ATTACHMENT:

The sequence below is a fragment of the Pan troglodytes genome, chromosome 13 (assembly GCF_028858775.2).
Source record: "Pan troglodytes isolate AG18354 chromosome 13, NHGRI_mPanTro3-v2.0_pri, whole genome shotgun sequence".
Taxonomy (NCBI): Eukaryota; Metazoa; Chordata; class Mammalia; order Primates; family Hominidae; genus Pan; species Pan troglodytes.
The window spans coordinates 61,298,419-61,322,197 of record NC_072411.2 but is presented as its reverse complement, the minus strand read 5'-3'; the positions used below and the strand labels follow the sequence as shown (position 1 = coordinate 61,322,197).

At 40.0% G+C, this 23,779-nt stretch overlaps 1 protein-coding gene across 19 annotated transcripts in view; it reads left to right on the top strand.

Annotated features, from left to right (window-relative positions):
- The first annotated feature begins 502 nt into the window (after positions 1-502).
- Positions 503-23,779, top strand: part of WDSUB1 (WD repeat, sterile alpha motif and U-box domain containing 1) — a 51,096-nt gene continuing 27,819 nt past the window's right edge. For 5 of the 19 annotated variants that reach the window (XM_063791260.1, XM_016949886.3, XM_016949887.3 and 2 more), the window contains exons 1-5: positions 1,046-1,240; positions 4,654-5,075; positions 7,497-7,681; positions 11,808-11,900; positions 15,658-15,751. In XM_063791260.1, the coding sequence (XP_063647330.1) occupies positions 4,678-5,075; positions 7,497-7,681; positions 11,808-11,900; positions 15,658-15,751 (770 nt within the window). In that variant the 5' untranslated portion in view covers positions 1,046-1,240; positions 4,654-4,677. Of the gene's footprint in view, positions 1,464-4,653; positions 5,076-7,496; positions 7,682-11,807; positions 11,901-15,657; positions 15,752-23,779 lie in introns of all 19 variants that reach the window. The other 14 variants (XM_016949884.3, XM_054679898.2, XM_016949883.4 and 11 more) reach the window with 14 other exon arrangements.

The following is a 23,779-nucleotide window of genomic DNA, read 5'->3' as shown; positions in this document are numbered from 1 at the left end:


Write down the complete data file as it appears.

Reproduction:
The sequence below is a fragment of the Pan troglodytes genome, chromosome 13 (assembly GCF_028858775.2).
Source record: "Pan troglodytes isolate AG18354 chromosome 13, NHGRI_mPanTro3-v2.0_pri, whole genome shotgun sequence".
Taxonomy (NCBI): Eukaryota; Metazoa; Chordata; class Mammalia; order Primates; family Hominidae; genus Pan; species Pan troglodytes.
The window spans coordinates 61,298,419-61,322,197 of record NC_072411.2 but is presented as its reverse complement, the minus strand read 5'-3'; the positions used below and the strand labels follow the sequence as shown (position 1 = coordinate 61,322,197).

At 40.0% G+C, this 23,779-nt stretch overlaps 1 protein-coding gene across 19 annotated transcripts in view; it reads left to right on the top strand.

Annotated features, from left to right (window-relative positions):
- The first annotated feature begins 502 nt into the window (after positions 1-502).
- Positions 503-23,779, top strand: part of WDSUB1 (WD repeat, sterile alpha motif and U-box domain containing 1) — a 51,096-nt gene continuing 27,819 nt past the window's right edge. For 5 of the 19 annotated variants that reach the window (XM_063791260.1, XM_016949886.3, XM_016949887.3 and 2 more), the window contains exons 1-5: positions 1,046-1,240; positions 4,654-5,075; positions 7,497-7,681; positions 11,808-11,900; positions 15,658-15,751. In XM_063791260.1, the coding sequence (XP_063647330.1) occupies positions 4,678-5,075; positions 7,497-7,681; positions 11,808-11,900; positions 15,658-15,751 (770 nt within the window). In that variant the 5' untranslated portion in view covers positions 1,046-1,240; positions 4,654-4,677. Of the gene's footprint in view, positions 1,464-4,653; positions 5,076-7,496; positions 7,682-11,807; positions 11,901-15,657; positions 15,752-23,779 lie in introns of all 19 variants that reach the window. The other 14 variants (XM_016949884.3, XM_054679898.2, XM_016949883.4 and 11 more) reach the window with 14 other exon arrangements.

The following is a 23,779-nucleotide window of genomic DNA, read 5'->3' as shown; positions in this document are numbered from 1 at the left end: